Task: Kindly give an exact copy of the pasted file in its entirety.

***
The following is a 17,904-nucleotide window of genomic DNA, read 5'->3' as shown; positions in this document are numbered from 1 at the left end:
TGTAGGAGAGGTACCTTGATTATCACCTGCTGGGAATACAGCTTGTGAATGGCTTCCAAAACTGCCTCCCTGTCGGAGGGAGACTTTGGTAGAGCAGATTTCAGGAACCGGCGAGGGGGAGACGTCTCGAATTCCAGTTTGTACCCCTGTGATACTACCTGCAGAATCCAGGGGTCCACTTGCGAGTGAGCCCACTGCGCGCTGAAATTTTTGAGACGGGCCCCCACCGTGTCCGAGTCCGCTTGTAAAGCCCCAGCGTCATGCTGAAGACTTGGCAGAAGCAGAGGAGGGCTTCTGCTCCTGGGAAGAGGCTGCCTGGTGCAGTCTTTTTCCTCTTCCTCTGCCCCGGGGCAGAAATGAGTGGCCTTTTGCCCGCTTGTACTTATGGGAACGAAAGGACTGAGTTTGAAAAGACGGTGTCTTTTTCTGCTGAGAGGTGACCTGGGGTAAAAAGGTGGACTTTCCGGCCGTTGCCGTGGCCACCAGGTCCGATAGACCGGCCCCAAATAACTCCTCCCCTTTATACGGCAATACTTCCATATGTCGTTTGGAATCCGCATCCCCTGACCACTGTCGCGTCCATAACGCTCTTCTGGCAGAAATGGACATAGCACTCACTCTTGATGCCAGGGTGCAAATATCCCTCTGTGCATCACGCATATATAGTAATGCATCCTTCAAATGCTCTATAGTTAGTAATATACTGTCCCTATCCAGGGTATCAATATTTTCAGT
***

The following is a 17,904-nucleotide window of genomic DNA, read 5'->3' as shown; positions in this document are numbered from 1 at the left end:
TGTAGGAGAGGTACCTTGATTATCACCTGCTGGGAATACAGCTTGTGAATGGCTTCCAAAACTGCCTCCCTGTCGGAGGGAGACTTTGGTAGAGCAGATTTCAGGAACCGGCGAGGGGGAGACGTCTCGAATTCCAGTTTGTACCCCTGTGATACTACCTGCAGAATCCAGGGGTCCACTTGCGAGTGAGCCCACTGCGCGCTGAAATTTTTGAGACGGGCCCCCACCGTGTCCGAGTCCGCTTGTAAAGCCCCAGCGTCATGCTGAAGACTTGGCAGAAGCAGAGGAGGGCTTCTGCTCCTGGGAAGAGGCTGCCTGGTGCAGTCTTTTTCCTCTTCCTCTGCCCCGGGGCAGAAATGAGTGGCCTTTTGCCCGCTTGTACTTATGGGAACGAAAGGACTGAGTTTGAAAAGACGGTGTCTTTTTCTGCTGAGAGGTGACCTGGGGTAAAAAGGTGGACTTTCCGGCCGTTGCCGTGGCCACCAGGTCCGATAGACCGGCCCCAAATAACTCCTCCCCTTTATACGGCAATACTTCCATATGTCGTTTGGAATCCGCATCCCCTGACCACTGTCGCGTCCATAACGCTCTTCTGGCAGAAATGGACATAGCACTCACTCTTGATGCCAGGGTGCAAATATCCCTCTGTGCATCACGCATATATAGTAATGCATCCTTCAAATGCTCTATAGTTAGTAATATACTGTCCCTATCCAGGGTATCAATATTTTCAGT